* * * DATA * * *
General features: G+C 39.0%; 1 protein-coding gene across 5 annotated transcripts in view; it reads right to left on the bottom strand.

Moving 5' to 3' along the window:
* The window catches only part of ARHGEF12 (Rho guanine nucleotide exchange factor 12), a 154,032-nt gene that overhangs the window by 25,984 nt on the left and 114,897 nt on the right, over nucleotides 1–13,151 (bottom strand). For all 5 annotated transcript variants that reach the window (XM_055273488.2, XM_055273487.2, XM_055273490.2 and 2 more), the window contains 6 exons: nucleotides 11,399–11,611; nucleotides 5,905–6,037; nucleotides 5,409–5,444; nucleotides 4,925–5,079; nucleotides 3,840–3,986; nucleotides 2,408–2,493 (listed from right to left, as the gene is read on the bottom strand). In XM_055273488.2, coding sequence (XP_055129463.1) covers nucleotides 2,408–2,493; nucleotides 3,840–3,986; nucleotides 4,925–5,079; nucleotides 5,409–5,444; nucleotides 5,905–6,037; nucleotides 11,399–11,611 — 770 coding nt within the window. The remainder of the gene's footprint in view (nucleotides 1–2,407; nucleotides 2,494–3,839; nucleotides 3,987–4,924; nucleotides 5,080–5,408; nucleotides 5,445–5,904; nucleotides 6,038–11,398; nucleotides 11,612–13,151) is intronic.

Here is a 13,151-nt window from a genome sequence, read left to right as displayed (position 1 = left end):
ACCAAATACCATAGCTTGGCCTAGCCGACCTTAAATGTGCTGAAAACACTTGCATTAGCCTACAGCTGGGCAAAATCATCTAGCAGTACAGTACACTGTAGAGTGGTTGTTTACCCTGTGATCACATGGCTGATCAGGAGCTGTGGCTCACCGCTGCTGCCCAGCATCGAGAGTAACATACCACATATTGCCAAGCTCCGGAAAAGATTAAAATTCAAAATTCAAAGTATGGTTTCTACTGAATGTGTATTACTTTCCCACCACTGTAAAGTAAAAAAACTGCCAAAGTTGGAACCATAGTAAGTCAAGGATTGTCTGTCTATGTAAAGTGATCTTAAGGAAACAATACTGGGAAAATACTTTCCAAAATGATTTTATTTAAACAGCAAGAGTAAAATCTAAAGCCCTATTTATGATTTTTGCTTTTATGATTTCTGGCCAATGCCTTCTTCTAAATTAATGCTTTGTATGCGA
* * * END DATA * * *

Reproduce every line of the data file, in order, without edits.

General features: G+C 39.0%; 1 protein-coding gene across 5 annotated transcripts in view; it reads right to left on the bottom strand.

Moving 5' to 3' along the window:
* The window catches only part of ARHGEF12 (Rho guanine nucleotide exchange factor 12), a 154,032-nt gene that overhangs the window by 25,984 nt on the left and 114,897 nt on the right, over nucleotides 1–13,151 (bottom strand). For all 5 annotated transcript variants that reach the window (XM_055273488.2, XM_055273487.2, XM_055273490.2 and 2 more), the window contains 6 exons: nucleotides 11,399–11,611; nucleotides 5,905–6,037; nucleotides 5,409–5,444; nucleotides 4,925–5,079; nucleotides 3,840–3,986; nucleotides 2,408–2,493 (listed from right to left, as the gene is read on the bottom strand). In XM_055273488.2, coding sequence (XP_055129463.1) covers nucleotides 2,408–2,493; nucleotides 3,840–3,986; nucleotides 4,925–5,079; nucleotides 5,409–5,444; nucleotides 5,905–6,037; nucleotides 11,399–11,611 — 770 coding nt within the window. The remainder of the gene's footprint in view (nucleotides 1–2,407; nucleotides 2,494–3,839; nucleotides 3,987–4,924; nucleotides 5,080–5,408; nucleotides 5,445–5,904; nucleotides 6,038–11,398; nucleotides 11,612–13,151) is intronic.

Here is a 13,151-nt window from a genome sequence, read left to right as displayed (position 1 = left end):
ACCAAATACCATAGCTTGGCCTAGCCGACCTTAAATGTGCTGAAAACACTTGCATTAGCCTACAGCTGGGCAAAATCATCTAGCAGTACAGTACACTGTAGAGTGGTTGTTTACCCTGTGATCACATGGCTGATCAGGAGCTGTGGCTCACCGCTGCTGCCCAGCATCGAGAGTAACATACCACATATTGCCAAGCTCCGGAAAAGATTAAAATTCAAAATTCAAAGTATGGTTTCTACTGAATGTGTATTACTTTCCCACCACTGTAAAGTAAAAAAACTGCCAAAGTTGGAACCATAGTAAGTCAAGGATTGTCTGTCTATGTAAAGTGATCTTAAGGAAACAATACTGGGAAAATACTTTCCAAAATGATTTTATTTAAACAGCAAGAGTAAAATCTAAAGCCCTATTTATGATTTTTGCTTTTATGATTTCTGGCCAATGCCTTCTTCTAAATTAATGCTTTGTATGCGA